# Parametrizations and regular curves

I'd like to have someone explain to me the purpose of the variable change in the proof of the following theorem:

A parametrized curve has a unit-speed reparametrization if and only if it is regular.

Proof: Suppose first that a parametrized curve γ: (a,b) → R^n has a unit-speed reparametrization μ, with reparametrization map φ. Letting t = φ(s) we have μ(s) = γ(t) and so

dμ/ds = (dγ/dt)(dt/ds)

Therefore, ||dμ/ds|| = ||dγ/dt|| ⋅ |dt/ds|

Since μ has unit speed, ||dμ/ds|| = 1, so dγ/dt cannot be zero.
===============

I don't see why it was necessary? Couldn't we have just concluded the exact same thing without the variable change? Another thing, I notice that they use absolute value for |dt/ds| this is because t = φ(s) is a single variable function right? So it's like a 'constant'? Was it just to make this more explicit? Because the norm properties don't have ||fg|| = ||f|| ||g||.

Thanks for the help!

Anyone?

Can anyone help me out on this?

lavinia
Gold Member
===============

I don't see why it was necessary? Couldn't we have just concluded the exact same thing without the variable change?

How would you make the conclusion without the chain rule?

Another thing, I notice that they use absolute value for |dt/ds| this is because t = φ(s) is a single variable function right? So it's like a 'constant'?

You are just taking the norm of a scalar time a vector.

How would you make the conclusion without the chain rule?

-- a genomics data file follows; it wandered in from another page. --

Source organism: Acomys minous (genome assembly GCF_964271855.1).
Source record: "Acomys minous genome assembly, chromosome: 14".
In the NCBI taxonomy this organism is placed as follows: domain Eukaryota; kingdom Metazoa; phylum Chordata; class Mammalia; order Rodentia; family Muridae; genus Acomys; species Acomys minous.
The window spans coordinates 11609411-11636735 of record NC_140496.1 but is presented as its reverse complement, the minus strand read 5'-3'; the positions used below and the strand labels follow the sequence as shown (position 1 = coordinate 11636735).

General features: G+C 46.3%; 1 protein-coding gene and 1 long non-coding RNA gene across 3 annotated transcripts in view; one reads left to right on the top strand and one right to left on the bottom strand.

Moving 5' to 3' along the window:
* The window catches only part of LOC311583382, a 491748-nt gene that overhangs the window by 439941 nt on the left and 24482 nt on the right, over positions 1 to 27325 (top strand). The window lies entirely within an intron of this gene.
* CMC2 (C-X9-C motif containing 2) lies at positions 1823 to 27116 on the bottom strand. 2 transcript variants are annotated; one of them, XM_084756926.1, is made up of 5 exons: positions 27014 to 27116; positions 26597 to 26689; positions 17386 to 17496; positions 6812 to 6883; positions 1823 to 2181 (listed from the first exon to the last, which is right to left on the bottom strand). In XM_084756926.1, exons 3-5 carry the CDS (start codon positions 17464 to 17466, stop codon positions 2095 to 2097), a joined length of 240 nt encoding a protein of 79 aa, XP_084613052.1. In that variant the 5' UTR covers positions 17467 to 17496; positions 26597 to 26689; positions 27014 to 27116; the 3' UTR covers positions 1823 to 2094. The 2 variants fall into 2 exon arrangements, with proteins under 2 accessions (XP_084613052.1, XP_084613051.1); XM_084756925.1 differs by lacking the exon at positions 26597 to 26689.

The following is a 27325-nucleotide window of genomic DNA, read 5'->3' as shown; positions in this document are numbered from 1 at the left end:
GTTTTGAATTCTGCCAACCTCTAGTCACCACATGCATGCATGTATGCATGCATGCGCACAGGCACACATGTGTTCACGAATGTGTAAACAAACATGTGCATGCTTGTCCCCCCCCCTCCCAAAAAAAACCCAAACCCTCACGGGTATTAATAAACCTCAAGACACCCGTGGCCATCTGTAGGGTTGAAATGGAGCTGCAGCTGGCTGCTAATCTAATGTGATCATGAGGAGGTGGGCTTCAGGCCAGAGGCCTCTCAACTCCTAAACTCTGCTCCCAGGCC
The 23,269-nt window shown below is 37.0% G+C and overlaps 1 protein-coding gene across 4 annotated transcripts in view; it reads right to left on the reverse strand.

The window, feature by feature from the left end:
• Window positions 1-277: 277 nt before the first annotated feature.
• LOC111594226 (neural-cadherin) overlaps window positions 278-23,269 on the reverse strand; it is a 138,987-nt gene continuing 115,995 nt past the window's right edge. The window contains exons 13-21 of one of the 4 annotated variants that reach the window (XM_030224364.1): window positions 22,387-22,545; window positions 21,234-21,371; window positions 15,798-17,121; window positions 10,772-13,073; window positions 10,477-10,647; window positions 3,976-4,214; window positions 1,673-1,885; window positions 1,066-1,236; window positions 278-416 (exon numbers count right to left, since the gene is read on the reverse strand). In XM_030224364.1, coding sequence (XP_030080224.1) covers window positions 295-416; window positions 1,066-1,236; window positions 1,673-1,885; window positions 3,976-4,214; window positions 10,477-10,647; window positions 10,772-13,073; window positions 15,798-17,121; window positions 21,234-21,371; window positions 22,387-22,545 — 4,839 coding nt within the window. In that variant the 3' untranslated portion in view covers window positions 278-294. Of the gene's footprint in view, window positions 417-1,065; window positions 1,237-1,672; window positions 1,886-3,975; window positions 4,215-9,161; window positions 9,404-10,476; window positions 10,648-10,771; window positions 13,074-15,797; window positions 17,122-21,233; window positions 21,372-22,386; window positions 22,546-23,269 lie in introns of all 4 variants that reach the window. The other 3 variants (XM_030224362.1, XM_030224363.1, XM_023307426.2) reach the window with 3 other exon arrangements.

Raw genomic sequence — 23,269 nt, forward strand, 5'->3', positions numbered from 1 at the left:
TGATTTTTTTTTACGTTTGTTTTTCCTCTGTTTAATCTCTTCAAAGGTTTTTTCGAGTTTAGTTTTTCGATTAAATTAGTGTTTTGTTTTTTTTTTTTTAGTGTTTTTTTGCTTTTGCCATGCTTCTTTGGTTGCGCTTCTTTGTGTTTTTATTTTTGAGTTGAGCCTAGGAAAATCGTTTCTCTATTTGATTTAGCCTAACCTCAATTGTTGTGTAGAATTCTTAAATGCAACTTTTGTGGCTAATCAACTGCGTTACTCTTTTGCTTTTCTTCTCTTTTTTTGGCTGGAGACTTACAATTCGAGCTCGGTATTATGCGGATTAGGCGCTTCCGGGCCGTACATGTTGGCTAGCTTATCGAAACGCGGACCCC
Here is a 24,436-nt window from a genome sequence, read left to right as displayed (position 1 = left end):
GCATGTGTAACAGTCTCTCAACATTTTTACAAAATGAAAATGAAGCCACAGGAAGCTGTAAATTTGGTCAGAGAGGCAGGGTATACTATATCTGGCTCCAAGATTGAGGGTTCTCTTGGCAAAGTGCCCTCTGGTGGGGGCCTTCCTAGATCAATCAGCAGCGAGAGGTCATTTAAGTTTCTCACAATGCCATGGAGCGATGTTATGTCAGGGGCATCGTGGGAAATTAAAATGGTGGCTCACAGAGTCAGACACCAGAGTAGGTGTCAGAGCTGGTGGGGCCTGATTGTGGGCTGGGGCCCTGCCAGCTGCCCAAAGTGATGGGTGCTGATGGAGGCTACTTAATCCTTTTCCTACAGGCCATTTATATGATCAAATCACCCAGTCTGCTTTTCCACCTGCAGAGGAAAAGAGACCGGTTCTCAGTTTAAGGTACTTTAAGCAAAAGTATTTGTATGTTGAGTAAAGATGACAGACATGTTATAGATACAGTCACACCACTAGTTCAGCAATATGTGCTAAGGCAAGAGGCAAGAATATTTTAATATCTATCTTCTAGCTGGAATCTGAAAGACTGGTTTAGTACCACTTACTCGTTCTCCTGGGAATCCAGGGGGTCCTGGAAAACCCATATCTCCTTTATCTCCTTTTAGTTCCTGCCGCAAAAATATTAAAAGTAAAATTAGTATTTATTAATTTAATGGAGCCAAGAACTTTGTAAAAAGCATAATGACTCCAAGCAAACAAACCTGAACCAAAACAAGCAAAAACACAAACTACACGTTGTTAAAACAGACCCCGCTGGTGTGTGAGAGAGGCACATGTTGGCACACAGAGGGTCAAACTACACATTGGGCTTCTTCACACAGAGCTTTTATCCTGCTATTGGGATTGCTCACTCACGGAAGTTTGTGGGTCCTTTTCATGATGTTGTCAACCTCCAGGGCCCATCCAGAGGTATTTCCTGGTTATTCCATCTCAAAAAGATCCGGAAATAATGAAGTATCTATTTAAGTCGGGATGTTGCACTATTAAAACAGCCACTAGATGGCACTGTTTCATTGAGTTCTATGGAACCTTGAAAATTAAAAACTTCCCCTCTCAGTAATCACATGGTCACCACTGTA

I'm saying we're not supposed to use the Chain Rule. The Chain Rule is obviously necessary, but we could apply the chain rule without having to make such a variable change.

You are just taking the norm of a scalar time a vector.

I know the norm property for this, but I don't see how dt/ds is a scalar? Could you explain?

When you say scalar, I suppose you mean that it is a function of one variable plus its a vector valued function - its a 1-tuple. So its norm just simply behaves as a normal absolute value.

lavinia
Gold Member
When you say scalar, I suppose you mean that it is a function of one variable plus its a vector valued function - its a 1-tuple. So its norm just simply behaves as a normal absolute value.

right

lavinia
Gold Member
When you say scalar, I suppose you mean that it is a function of one variable plus its a vector valued function - its a 1-tuple. So its norm just simply behaves as a normal absolute value.

If the curve is not regular then no reparameterization can regularize it. This follows from the chain rule. I suspect any other proof is equivalent.

If the curve is reparameterized by arc length then this reparameterized curve is regular. But the original curve may not be. To show that it is - use the chain rule.

If the curve is not regular then no reparameterization can regularize it. This follows from the chain rule. I suspect any other proof is equivalent.

If the curve is reparameterized by arc length then this reparameterized curve is regular. But the original curve may not be. To show that it is - use the chain rule.

I don't think you understood my problem. I know you need to use the chain rule. But I don't see the purpose of the variable change in the proof since you can apply the chain rule without making the variable change. So my question was what was the purpose of it...

lavinia